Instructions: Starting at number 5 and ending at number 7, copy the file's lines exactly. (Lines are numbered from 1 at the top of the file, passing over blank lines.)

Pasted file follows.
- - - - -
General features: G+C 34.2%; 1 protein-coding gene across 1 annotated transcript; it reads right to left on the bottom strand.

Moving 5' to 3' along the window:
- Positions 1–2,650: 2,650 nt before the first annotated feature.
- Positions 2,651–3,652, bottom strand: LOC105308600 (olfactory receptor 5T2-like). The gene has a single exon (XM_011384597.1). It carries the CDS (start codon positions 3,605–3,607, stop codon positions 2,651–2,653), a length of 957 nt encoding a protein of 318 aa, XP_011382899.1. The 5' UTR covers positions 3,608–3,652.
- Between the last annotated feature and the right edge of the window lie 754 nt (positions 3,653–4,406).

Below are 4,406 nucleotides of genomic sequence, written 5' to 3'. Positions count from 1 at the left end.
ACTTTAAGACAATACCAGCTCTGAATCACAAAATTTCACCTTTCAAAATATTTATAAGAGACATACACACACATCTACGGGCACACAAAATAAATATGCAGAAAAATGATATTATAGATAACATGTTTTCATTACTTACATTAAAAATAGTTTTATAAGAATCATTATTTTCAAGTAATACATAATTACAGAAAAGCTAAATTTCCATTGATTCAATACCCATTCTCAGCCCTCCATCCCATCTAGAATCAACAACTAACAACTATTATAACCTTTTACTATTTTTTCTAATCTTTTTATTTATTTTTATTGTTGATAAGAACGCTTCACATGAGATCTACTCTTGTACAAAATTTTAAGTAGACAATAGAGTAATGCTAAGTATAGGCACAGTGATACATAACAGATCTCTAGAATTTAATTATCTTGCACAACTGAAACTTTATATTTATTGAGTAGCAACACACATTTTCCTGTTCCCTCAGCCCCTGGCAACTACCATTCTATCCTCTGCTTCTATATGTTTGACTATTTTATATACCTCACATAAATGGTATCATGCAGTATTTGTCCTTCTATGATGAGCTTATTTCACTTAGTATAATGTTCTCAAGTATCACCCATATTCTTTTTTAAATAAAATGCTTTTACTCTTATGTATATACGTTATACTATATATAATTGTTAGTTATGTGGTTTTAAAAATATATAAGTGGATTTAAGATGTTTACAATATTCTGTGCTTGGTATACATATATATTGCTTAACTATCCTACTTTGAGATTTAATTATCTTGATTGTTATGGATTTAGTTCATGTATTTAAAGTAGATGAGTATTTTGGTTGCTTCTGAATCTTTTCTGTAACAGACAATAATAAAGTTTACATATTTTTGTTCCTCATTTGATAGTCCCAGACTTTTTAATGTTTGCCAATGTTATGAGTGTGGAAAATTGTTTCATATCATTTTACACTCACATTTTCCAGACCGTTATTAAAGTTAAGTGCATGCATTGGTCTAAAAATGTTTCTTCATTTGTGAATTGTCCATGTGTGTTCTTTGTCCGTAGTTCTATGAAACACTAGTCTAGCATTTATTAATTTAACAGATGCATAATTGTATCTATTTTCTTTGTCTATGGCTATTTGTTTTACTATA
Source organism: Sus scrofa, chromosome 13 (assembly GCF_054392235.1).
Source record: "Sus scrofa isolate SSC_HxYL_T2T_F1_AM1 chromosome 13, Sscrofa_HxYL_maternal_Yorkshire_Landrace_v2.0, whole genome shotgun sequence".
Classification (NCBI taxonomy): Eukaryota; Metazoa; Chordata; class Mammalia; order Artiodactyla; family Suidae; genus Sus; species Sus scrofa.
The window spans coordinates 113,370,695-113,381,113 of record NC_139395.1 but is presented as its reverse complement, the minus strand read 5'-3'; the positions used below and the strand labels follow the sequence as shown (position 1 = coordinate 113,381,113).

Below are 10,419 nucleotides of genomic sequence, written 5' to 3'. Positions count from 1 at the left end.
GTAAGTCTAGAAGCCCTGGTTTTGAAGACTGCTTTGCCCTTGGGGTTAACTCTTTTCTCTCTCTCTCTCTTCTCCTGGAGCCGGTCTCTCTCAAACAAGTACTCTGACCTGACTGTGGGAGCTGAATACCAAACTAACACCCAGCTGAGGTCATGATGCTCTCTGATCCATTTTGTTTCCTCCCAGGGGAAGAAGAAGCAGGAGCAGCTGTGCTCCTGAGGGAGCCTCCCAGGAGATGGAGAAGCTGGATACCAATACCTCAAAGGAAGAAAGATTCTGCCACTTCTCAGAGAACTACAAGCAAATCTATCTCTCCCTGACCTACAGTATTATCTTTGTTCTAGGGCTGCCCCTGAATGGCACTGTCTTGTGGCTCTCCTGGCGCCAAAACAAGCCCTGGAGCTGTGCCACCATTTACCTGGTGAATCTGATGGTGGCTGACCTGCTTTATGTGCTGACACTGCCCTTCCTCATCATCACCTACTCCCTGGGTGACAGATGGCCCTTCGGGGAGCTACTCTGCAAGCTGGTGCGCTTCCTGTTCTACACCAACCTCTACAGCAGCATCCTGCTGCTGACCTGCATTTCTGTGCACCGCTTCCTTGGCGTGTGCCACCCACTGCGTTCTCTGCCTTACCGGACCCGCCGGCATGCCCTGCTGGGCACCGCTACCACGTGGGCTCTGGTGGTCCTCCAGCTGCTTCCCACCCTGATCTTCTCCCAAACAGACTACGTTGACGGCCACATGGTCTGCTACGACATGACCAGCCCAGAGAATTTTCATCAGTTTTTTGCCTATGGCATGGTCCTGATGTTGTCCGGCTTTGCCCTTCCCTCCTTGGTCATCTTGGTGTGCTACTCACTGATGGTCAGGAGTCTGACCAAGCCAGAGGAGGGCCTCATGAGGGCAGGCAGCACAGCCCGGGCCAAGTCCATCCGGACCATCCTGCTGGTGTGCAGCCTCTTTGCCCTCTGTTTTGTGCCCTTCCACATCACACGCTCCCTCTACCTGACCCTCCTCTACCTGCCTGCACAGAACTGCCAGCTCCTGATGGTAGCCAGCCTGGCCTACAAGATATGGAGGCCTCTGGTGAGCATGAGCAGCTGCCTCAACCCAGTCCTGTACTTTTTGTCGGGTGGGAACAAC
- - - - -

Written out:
- Between the last annotated feature and the right edge of the window lie 754 nt (positions 3,653–4,406).

Below are 4,406 nucleotides of genomic sequence, written 5' to 3'. Positions count from 1 at the left end.
ACTTTAAGACAATACCAGCTCTGAATCACAAAATTTCACCTTTCAAAATATTTATAAGAGACATACACACACATCTACGGGCACACAAAATAAATATGCAGAAAAATGATATTATAGATAACATGTTTTCATTACTTACATTAAAAATAGTTTTATAAGAATCATTATTTTCAAGTAATACATAATTACAGAAAAGCTAAATTTCCATTGATTCAATACCCATTCTCAGCCCTCCATCCCATCTAGAATCAACAACTAACAACTATTATAACCTTTTACTATTTTTTCTAATCTTTTTATTTATTTTTATTGTTGATAAGAACGCTTCACATGAGATCTACTCTTGTACAAAATTTTAAGTAGACAATAGAGTAATGCTAAGTATAGGCACAGTGATACATAACAGATCTCTAGAATTTAATTATCTTGCACAACTGAAACTTTATATTTATTGAGTAGCAACACACATTTTCCTGTTCCCTCAGCCCCTGGCAACTACCATTCTATCCTCTGCTTCTATATGTTTGACTATTTTATATACCTCACATAAATGGTATCATGCAGTATTTGTCCTTCTATGATGAGCTTATTTCACTTAGTATAATGTTCTCAAGTATCACCCATATTCTTTTTTAAATAAAATGCTTTTACTCTTATGTATATACGTTATACTATATATAATTGTTAGTTATGTGGTTTTAAAAATATATAAGTGGATTTAAGATGTTTACAATATTCTGTGCTTGGTATACATATATATTGCTTAACTATCCTACTTTGAGATTTAATTATCTTGATTGTTATGGATTTAGTTCATGTATTTAAAGTAGATGAGTATTTTGGTTGCTTCTGAATCTTTTCTGTAACAGACAATAATAAAGTTTACATATTTTTGTTCCTCATTTGATAGTCCCAGACTTTTTAATGTTTGCCAATGTTATGAGTGTGGAAAATTGTTTCATATCATTTTACACTCACATTTTCCAGACCGTTATTAAAGTTAAGTGCATGCATTGGTCTAAAAATGTTTCTTCATTTGTGAATTGTCCATGTGTGTTCTTTGTCCGTAGTTCTATGAAACACTAGTCTAGCATTTATTAATTTAACAGATGCATAATTGTATCTATTTTCTTTGTCTATGGCTATTTGTTTTACTATA